Court sides with South Wales Police over facial recognition
However, reports suggest the general public want tougher restrictions on law enforcement's use of the technology
Judges have ruled against a shopper who brought a legal challenge against the South Wales Police's use of automated facial recognition technology.
The judicial review was refused on all grounds as the court found the force's use of the technology had followed the rules and was justified.
However, the civil rights group Liberty said its client Ed Bridges will appeal the decision.
The High Court said it was the first time any court presided over the use of facial recognition technology. The judicial review started in May, with Bridges claiming his right to privacy had been breached when he was photographed while shopping at Christmas.
Liberty had argued it was akin to the unregulated taking of DNA or fingerprints without consent the group is also campaigning for an outright ban of facial recognition in public spaces.
But the court ruled in favour of the South Wales Police, finding it had met the requirements of the Human Rights Act and its actions were subject to sufficient legal controls. The force was also processing personal data, but the court ruled that it did so in a lawful manner, which met the conditions set out in the legislation.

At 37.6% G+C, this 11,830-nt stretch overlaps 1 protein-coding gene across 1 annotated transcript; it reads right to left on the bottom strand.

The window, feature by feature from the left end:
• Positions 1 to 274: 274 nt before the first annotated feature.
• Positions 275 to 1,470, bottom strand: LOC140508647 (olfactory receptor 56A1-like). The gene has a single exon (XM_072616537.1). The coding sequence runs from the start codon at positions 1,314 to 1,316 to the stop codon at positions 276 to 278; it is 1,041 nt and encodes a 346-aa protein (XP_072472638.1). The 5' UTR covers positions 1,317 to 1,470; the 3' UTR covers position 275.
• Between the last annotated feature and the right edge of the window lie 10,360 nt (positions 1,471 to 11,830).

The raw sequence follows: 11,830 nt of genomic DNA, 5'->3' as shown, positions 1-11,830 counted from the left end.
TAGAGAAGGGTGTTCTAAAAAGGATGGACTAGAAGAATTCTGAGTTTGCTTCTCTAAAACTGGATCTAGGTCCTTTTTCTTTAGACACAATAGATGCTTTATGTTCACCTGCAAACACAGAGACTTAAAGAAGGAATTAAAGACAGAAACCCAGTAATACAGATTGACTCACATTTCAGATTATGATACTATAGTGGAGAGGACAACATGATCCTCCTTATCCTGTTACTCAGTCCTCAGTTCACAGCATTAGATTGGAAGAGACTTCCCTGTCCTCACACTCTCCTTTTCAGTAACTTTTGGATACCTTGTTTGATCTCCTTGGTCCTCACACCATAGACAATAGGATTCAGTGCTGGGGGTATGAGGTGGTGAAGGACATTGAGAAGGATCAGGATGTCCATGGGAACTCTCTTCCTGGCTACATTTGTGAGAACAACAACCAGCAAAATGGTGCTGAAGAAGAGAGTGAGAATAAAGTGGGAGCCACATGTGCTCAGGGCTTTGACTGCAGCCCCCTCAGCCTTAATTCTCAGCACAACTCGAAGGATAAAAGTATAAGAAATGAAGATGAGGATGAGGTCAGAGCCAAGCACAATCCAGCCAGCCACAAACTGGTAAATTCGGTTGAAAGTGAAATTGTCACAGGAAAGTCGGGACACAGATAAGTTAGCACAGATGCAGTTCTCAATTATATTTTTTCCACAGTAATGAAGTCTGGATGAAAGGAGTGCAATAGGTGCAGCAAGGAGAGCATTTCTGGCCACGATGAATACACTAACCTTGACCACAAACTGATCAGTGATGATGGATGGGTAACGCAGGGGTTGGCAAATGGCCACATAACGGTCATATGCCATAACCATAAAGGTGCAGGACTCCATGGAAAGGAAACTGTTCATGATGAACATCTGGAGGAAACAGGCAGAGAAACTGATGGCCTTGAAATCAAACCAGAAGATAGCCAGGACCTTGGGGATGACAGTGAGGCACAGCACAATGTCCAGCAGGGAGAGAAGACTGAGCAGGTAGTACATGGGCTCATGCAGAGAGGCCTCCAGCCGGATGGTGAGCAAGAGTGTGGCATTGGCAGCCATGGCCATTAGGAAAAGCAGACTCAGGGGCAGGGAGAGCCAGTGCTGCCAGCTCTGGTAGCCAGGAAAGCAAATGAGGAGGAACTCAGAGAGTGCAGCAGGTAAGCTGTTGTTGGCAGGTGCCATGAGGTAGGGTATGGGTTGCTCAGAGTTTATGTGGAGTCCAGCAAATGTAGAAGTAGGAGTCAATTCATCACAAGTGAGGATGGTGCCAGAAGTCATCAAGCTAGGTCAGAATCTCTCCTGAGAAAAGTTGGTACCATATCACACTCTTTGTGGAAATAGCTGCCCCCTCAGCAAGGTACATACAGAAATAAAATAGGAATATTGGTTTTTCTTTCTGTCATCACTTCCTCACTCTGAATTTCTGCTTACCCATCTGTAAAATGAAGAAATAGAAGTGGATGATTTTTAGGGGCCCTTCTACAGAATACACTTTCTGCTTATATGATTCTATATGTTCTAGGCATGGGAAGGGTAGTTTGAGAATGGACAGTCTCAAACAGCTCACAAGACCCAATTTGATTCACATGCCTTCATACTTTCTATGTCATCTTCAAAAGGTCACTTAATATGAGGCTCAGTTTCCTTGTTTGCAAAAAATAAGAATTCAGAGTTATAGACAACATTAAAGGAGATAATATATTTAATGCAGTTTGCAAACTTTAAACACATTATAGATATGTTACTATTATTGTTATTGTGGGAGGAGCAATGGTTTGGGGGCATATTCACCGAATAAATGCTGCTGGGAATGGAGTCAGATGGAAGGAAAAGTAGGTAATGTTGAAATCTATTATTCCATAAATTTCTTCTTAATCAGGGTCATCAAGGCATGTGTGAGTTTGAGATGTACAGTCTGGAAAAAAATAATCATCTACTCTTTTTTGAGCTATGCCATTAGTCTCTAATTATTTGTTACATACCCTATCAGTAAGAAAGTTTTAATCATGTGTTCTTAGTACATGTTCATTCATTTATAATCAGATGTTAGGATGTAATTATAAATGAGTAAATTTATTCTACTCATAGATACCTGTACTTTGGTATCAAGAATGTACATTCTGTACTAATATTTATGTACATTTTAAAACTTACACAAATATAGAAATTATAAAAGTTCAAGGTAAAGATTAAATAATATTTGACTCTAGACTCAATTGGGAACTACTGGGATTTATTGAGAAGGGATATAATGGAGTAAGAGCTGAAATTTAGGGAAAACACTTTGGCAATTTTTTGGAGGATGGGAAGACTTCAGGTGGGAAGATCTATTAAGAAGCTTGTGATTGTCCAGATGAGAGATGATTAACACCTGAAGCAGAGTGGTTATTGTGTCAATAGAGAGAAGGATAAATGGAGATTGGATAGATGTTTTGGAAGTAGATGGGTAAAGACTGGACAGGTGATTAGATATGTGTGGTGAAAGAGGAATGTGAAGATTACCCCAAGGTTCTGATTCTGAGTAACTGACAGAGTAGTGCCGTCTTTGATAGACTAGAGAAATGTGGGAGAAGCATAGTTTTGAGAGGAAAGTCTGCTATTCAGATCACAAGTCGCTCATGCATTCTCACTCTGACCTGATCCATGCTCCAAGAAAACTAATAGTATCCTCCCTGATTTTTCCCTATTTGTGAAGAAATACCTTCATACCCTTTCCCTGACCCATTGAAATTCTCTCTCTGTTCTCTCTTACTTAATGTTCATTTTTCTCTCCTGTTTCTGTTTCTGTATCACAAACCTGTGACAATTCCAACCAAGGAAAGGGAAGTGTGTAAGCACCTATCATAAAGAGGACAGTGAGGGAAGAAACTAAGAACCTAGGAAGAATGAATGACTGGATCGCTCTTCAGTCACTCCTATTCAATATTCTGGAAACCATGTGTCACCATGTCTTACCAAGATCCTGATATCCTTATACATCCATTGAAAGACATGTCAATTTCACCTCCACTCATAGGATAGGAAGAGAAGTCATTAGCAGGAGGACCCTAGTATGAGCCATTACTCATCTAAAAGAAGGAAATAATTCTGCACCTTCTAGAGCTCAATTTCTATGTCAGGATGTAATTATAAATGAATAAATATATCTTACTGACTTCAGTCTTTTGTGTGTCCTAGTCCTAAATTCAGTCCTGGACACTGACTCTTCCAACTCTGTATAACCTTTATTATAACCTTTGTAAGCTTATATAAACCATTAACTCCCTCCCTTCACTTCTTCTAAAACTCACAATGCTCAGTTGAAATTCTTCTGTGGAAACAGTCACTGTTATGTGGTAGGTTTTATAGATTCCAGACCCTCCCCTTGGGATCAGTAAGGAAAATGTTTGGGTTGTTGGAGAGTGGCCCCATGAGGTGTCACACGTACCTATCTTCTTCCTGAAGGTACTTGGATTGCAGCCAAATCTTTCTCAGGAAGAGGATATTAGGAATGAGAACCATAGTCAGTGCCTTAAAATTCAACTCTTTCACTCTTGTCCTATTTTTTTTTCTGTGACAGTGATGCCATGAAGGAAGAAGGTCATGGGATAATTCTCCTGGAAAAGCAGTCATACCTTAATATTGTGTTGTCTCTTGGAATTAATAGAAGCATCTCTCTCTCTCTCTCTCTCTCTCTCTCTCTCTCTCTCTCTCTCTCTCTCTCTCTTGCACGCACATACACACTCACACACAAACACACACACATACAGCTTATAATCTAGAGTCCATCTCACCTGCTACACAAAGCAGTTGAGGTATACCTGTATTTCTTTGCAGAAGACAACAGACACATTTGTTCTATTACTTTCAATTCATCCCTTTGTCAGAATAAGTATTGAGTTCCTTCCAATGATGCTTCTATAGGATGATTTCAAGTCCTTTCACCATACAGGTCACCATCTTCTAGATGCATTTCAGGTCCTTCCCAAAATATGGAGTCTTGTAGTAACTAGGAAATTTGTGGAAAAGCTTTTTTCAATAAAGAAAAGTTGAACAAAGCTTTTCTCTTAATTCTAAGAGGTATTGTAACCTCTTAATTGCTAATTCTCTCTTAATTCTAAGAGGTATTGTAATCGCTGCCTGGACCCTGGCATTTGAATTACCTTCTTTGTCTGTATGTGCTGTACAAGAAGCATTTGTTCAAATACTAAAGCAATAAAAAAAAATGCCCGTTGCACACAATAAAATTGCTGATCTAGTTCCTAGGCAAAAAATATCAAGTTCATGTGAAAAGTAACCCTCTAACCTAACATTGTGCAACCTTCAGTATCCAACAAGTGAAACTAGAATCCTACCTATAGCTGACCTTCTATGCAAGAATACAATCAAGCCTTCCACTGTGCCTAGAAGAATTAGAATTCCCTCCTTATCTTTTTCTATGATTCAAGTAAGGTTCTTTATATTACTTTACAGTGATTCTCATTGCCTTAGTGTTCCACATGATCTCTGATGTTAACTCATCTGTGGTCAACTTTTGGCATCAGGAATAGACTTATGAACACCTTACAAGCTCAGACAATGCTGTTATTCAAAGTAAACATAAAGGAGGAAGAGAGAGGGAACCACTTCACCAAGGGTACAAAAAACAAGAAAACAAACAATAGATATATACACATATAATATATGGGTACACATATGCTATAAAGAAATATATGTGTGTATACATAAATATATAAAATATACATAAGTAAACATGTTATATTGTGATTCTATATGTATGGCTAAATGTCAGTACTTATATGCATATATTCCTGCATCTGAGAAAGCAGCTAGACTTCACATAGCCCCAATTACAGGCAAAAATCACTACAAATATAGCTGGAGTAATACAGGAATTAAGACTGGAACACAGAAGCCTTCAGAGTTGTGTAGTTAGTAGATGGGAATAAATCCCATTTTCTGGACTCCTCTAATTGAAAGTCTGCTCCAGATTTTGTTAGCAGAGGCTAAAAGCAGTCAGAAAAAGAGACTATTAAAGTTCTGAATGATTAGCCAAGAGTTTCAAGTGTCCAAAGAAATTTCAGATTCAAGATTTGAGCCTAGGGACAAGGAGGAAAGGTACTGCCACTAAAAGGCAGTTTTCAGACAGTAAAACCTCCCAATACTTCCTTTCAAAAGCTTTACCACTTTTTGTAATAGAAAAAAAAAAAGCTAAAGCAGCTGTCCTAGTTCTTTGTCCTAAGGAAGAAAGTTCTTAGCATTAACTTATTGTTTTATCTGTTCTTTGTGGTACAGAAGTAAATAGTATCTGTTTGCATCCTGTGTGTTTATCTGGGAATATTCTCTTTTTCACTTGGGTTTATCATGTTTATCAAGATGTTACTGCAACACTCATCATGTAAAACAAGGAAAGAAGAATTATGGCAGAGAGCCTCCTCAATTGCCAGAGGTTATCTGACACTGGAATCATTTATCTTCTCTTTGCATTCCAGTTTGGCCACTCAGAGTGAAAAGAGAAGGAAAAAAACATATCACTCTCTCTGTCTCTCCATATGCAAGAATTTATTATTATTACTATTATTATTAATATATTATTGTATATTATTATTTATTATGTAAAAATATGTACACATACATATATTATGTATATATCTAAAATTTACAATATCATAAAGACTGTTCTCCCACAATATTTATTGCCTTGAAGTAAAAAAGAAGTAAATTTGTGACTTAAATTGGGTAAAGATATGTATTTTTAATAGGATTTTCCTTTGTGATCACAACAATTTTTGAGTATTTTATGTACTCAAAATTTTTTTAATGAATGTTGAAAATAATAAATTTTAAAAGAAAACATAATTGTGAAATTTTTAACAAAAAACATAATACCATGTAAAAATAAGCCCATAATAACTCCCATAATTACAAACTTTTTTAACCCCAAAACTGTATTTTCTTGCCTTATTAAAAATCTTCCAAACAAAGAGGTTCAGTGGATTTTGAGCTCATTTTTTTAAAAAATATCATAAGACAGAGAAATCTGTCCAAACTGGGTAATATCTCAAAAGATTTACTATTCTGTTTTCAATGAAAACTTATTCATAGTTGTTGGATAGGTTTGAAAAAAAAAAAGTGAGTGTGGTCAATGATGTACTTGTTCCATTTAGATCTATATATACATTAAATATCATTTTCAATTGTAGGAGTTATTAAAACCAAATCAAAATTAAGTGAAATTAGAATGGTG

Bridges' lawyer, Megan Goulding, said: "This disappointing judgment does not reflect the very serious threat that facial recognition poses to our rights and freedoms.
"Facial recognition is a highly intrusive surveillance technology that allows the police to monitor and track us all."The South Wales Police, along with the Met Police, conducted a number of trials with facial recognition at events such as the Champions League Final and the Notting Hill Carnival where it was found to be 98% inaccurate."
Today, the Ada Lovelace Institute has released the first national survey on facial recognition technology, which suggests the majority of people (55%) want the government restrict how it's used by police. What's more, nearly one third (29%) of the public said they were uncomfortable with police using it in any circumstances.
Reacting to the court's judgment, Carly Kind, the Institute's director, said the ruling highlights the gap between public expectations and current regulation.
"The fact that the deployment of a new technology, with which a significant proportion of the public are not comfortable, can be deemed technically compliant underlines the need for an informed public discourse on what new restrictions and safeguards are needed," she said.
"Facial recognition technology may be lawful, but that does not mean its use is ethical, especially outside of the very limited circumstances examined by the court in this case."